Companies and investors are increasingly using ESG criteria when making investment decisions.The imperative is for a centralised global platform that will encourage and facilitate active cross-border cooperation across financing, technology transfer, and capacity building. At the same time, a decentralisation process needs to emerge that enables sub-national governments and corporations to set local targets with accountability for achieving climate goals. Such a dual system of centralised resource mobilisation with de-centralised implementation can be instrumental in meeting climate goals. Furthermore, customers, shareholders and the public are now acutely aware of climate change and are demanding more sustainable policies and practices; climate agenda is no longer dependent on a small group of stakeholders driven by vested interests. Companies and investors are increasingly using ESG criteria when making investment decisions. This should become a central bank-driven mandate for industries to help enhance climate-related disclosures and encourage climate change information dissemination. It will do governments well to heed the concerns of the public and actively contribute to climate mitigation and adaptation on a global scale. The 26th Conference of Parties (COP26) is an opportunity to develop and galvanise consensus, particularly on climate finance. A green recovery will positively influence all forms of capital—physical, human, natural, and social. If the world can mobilise US $17 trillion for responding to COVID-19 and reconfigure the international financial architecture to ensure capital reaches where it is most needed, the international community can certainly gather geopolitical consensus for mobilising the requisite capital for fighting climate change. Investing in capacities for climate action will have percolating development benefits which, in turn, will lead to an improved economic world order; this is the message that needs to be promulgated and strengthened. Download the PDF of the report here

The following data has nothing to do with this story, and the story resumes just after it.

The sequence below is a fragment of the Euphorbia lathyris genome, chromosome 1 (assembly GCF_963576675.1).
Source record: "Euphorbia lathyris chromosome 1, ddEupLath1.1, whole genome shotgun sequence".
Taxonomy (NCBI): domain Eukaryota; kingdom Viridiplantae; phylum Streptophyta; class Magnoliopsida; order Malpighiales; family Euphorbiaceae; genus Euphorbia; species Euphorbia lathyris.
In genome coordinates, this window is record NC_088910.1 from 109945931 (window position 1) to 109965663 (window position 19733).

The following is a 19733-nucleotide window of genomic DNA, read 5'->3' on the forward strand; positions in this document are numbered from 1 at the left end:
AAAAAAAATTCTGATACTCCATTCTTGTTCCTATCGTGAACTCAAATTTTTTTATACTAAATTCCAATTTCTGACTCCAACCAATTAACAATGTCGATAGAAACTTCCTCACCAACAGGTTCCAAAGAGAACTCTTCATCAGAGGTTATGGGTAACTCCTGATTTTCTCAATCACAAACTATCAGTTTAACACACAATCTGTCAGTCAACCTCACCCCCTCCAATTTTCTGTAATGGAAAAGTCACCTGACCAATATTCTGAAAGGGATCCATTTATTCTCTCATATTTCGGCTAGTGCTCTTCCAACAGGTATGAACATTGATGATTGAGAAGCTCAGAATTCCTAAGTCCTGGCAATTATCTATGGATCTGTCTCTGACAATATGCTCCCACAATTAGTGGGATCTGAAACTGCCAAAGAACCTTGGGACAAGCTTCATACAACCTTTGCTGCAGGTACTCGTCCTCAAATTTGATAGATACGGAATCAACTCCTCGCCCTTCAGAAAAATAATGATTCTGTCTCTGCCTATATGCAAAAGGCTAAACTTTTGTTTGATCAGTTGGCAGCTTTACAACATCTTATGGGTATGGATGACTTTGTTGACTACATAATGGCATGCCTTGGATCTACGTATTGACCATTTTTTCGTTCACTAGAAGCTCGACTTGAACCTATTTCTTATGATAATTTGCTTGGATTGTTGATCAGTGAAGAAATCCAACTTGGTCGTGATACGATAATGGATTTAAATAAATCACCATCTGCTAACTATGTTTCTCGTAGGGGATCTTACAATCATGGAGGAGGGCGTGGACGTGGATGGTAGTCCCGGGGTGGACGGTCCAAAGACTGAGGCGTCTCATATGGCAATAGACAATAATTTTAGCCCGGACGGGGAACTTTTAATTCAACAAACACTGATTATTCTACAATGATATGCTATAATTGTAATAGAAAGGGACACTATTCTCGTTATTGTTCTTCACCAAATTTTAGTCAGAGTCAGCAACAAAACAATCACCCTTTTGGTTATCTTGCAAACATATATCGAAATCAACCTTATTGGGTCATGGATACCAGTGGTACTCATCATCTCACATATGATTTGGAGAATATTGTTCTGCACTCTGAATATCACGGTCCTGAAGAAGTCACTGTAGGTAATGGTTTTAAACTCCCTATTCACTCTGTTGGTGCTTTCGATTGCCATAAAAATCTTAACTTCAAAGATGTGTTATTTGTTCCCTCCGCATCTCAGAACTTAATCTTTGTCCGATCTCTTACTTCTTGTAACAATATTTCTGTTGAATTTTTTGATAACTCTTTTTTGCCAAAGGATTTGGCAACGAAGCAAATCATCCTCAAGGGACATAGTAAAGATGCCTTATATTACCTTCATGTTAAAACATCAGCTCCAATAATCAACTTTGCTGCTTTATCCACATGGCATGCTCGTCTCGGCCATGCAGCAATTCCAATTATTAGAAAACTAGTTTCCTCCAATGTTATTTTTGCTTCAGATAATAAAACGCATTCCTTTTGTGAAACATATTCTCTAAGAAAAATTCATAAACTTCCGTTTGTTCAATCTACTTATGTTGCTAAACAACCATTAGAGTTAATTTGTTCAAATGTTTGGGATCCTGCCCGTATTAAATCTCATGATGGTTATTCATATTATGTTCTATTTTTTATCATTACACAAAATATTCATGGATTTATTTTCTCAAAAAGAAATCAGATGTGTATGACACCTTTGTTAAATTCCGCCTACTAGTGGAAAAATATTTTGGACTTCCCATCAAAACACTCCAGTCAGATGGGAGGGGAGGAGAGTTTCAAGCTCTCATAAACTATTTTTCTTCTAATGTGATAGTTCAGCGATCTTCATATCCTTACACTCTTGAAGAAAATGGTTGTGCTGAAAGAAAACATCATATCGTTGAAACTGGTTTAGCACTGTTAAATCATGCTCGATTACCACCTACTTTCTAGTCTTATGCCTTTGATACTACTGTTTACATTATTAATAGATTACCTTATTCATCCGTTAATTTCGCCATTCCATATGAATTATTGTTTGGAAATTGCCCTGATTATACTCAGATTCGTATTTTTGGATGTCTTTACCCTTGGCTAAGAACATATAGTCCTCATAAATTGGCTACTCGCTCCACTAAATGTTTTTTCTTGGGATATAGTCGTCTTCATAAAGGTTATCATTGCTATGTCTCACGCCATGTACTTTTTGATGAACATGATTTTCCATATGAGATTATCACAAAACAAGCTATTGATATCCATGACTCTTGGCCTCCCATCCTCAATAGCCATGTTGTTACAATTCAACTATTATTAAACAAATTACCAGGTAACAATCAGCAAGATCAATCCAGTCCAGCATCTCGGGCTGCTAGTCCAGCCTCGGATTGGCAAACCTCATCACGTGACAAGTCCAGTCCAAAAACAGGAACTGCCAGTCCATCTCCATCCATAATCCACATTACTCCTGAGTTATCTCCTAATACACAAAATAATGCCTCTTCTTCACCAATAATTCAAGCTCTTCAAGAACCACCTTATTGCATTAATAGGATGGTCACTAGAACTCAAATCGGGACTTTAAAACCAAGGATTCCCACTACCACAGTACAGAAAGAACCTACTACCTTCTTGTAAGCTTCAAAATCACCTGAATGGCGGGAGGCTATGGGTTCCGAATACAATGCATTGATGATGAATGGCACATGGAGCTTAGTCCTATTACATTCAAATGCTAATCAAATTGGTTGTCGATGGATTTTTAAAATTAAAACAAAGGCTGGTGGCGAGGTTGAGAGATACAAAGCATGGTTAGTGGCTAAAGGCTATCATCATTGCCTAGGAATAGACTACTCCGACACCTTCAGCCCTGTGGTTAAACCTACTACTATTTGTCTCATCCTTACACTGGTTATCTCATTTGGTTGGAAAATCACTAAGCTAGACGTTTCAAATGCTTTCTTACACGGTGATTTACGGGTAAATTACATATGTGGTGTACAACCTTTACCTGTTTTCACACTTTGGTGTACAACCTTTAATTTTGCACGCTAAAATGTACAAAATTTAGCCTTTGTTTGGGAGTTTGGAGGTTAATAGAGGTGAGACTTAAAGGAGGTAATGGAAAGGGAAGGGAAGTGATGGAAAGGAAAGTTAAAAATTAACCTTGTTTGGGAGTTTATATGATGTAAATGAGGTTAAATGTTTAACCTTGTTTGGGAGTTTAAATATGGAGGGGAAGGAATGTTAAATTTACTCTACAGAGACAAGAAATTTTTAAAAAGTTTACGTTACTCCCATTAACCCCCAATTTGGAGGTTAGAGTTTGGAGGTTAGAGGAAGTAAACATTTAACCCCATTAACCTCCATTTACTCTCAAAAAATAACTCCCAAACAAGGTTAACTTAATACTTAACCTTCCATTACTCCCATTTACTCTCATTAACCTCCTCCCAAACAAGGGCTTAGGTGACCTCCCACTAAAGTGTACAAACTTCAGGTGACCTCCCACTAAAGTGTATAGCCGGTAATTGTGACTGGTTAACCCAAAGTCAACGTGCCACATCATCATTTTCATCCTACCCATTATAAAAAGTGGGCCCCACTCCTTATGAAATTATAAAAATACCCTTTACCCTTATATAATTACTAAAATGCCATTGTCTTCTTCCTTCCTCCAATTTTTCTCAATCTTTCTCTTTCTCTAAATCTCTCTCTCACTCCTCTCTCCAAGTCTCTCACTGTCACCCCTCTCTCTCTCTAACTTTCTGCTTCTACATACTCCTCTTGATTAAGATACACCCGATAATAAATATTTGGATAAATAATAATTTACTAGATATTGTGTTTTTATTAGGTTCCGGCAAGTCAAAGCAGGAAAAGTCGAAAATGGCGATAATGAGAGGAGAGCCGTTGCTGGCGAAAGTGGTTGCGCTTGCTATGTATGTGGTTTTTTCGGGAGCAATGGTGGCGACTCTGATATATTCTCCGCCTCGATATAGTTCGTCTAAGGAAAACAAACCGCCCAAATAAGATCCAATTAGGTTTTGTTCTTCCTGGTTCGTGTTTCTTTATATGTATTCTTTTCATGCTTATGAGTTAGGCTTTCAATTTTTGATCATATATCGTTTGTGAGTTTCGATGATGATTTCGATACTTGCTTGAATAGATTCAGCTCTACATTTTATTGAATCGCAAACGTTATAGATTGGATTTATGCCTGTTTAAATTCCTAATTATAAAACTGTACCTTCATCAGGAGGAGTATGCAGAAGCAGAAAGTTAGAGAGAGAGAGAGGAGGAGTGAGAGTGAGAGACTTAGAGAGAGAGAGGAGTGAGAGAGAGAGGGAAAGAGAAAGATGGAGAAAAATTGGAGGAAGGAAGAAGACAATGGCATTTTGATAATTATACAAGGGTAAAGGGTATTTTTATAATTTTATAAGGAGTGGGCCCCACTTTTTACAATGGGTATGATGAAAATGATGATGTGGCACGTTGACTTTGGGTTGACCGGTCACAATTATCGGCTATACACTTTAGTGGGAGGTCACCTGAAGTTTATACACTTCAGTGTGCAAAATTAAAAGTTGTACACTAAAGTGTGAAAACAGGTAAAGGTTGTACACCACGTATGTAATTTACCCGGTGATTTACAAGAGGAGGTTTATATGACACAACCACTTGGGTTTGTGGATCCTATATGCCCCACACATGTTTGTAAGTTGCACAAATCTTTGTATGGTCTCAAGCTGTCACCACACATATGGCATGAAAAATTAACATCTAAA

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Mannat Jaspal is an Associate Fellow with the Geoeconomics Studies Programme at ORF. Mannat is deeply interested in exploring matters on sustainability and development – ...Read More +
Akshay was the Director of ORF Mumbai and Head of Geoeconomics Studies Programme at ORF.Read More +